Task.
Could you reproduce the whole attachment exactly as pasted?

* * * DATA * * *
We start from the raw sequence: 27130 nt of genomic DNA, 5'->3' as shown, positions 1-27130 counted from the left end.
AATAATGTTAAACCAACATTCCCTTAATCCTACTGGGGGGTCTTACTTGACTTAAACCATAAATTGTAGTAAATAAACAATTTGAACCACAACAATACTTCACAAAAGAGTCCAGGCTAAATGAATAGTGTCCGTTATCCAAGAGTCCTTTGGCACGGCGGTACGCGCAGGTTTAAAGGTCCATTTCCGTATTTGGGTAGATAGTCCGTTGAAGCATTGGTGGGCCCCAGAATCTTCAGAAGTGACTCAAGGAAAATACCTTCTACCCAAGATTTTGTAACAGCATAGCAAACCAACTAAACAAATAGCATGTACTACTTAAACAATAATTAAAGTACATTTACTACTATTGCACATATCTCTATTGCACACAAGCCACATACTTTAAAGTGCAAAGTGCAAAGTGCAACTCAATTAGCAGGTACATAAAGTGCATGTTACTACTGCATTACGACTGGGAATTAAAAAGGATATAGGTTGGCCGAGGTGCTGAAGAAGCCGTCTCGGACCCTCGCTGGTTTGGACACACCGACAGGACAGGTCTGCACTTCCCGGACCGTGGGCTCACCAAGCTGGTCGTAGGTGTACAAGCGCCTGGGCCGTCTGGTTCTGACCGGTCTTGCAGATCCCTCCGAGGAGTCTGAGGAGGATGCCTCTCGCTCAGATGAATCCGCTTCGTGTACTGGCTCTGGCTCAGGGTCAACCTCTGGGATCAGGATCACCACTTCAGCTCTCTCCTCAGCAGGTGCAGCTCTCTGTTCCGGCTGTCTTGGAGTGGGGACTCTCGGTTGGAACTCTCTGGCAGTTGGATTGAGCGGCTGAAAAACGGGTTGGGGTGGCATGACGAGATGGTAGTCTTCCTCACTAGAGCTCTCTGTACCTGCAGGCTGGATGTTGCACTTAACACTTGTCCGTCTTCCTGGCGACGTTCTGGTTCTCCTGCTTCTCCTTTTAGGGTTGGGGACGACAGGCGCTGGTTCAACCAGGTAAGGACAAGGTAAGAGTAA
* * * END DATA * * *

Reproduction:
We start from the raw sequence: 27130 nt of genomic DNA, 5'->3' as shown, positions 1-27130 counted from the left end.
AATAATGTTAAACCAACATTCCCTTAATCCTACTGGGGGGTCTTACTTGACTTAAACCATAAATTGTAGTAAATAAACAATTTGAACCACAACAATACTTCACAAAAGAGTCCAGGCTAAATGAATAGTGTCCGTTATCCAAGAGTCCTTTGGCACGGCGGTACGCGCAGGTTTAAAGGTCCATTTCCGTATTTGGGTAGATAGTCCGTTGAAGCATTGGTGGGCCCCAGAATCTTCAGAAGTGACTCAAGGAAAATACCTTCTACCCAAGATTTTGTAACAGCATAGCAAACCAACTAAACAAATAGCATGTACTACTTAAACAATAATTAAAGTACATTTACTACTATTGCACATATCTCTATTGCACACAAGCCACATACTTTAAAGTGCAAAGTGCAAAGTGCAACTCAATTAGCAGGTACATAAAGTGCATGTTACTACTGCATTACGACTGGGAATTAAAAAGGATATAGGTTGGCCGAGGTGCTGAAGAAGCCGTCTCGGACCCTCGCTGGTTTGGACACACCGACAGGACAGGTCTGCACTTCCCGGACCGTGGGCTCACCAAGCTGGTCGTAGGTGTACAAGCGCCTGGGCCGTCTGGTTCTGACCGGTCTTGCAGATCCCTCCGAGGAGTCTGAGGAGGATGCCTCTCGCTCAGATGAATCCGCTTCGTGTACTGGCTCTGGCTCAGGGTCAACCTCTGGGATCAGGATCACCACTTCAGCTCTCTCCTCAGCAGGTGCAGCTCTCTGTTCCGGCTGTCTTGGAGTGGGGACTCTCGGTTGGAACTCTCTGGCAGTTGGATTGAGCGGCTGAAAAACGGGTTGGGGTGGCATGACGAGATGGTAGTCTTCCTCACTAGAGCTCTCTGTACCTGCAGGCTGGATGTTGCACTTAACACTTGTCCGTCTTCCTGGCGACGTTCTGGTTCTCCTGCTTCTCCTTTTAGGGTTGGGGACGACAGGCGCTGGTTCAACCAGGTAAGGACAAGGTAAGAGTAA